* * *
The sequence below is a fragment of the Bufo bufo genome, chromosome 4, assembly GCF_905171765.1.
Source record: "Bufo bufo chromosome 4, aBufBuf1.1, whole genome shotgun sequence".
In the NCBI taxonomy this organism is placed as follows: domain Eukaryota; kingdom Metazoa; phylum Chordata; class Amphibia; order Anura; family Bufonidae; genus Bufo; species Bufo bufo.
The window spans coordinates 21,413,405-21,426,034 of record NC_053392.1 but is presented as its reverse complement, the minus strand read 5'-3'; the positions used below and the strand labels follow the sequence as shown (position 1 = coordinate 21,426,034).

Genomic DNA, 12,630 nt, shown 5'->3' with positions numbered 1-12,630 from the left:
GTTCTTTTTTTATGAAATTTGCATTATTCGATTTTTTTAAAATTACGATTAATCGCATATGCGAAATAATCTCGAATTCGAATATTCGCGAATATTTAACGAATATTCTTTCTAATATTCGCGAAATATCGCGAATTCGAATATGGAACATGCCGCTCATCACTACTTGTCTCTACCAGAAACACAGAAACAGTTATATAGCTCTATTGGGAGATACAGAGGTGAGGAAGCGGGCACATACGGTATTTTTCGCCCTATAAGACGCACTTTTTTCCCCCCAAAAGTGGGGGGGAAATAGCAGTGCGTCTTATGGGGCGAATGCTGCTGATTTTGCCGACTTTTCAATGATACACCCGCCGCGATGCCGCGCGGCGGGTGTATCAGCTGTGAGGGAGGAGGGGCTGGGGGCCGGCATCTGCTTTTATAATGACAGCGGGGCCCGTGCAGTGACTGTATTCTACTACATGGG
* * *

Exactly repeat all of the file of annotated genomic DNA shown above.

The sequence below is a fragment of the Bufo bufo genome, chromosome 4, assembly GCF_905171765.1.
Source record: "Bufo bufo chromosome 4, aBufBuf1.1, whole genome shotgun sequence".
In the NCBI taxonomy this organism is placed as follows: domain Eukaryota; kingdom Metazoa; phylum Chordata; class Amphibia; order Anura; family Bufonidae; genus Bufo; species Bufo bufo.
The window spans coordinates 21,413,405-21,426,034 of record NC_053392.1 but is presented as its reverse complement, the minus strand read 5'-3'; the positions used below and the strand labels follow the sequence as shown (position 1 = coordinate 21,426,034).

Genomic DNA, 12,630 nt, shown 5'->3' with positions numbered 1-12,630 from the left:
GTTCTTTTTTTATGAAATTTGCATTATTCGATTTTTTTAAAATTACGATTAATCGCATATGCGAAATAATCTCGAATTCGAATATTCGCGAATATTTAACGAATATTCTTTCTAATATTCGCGAAATATCGCGAATTCGAATATGGAACATGCCGCTCATCACTACTTGTCTCTACCAGAAACACAGAAACAGTTATATAGCTCTATTGGGAGATACAGAGGTGAGGAAGCGGGCACATACGGTATTTTTCGCCCTATAAGACGCACTTTTTTCCCCCCAAAAGTGGGGGGGAAATAGCAGTGCGTCTTATGGGGCGAATGCTGCTGATTTTGCCGACTTTTCAATGATACACCCGCCGCGATGCCGCGCGGCGGGTGTATCAGCTGTGAGGGAGGAGGGGCTGGGGGCCGGCATCTGCTTTTATAATGACAGCGGGGCCCGTGCAGTGACTGTATTCTACTACATGGG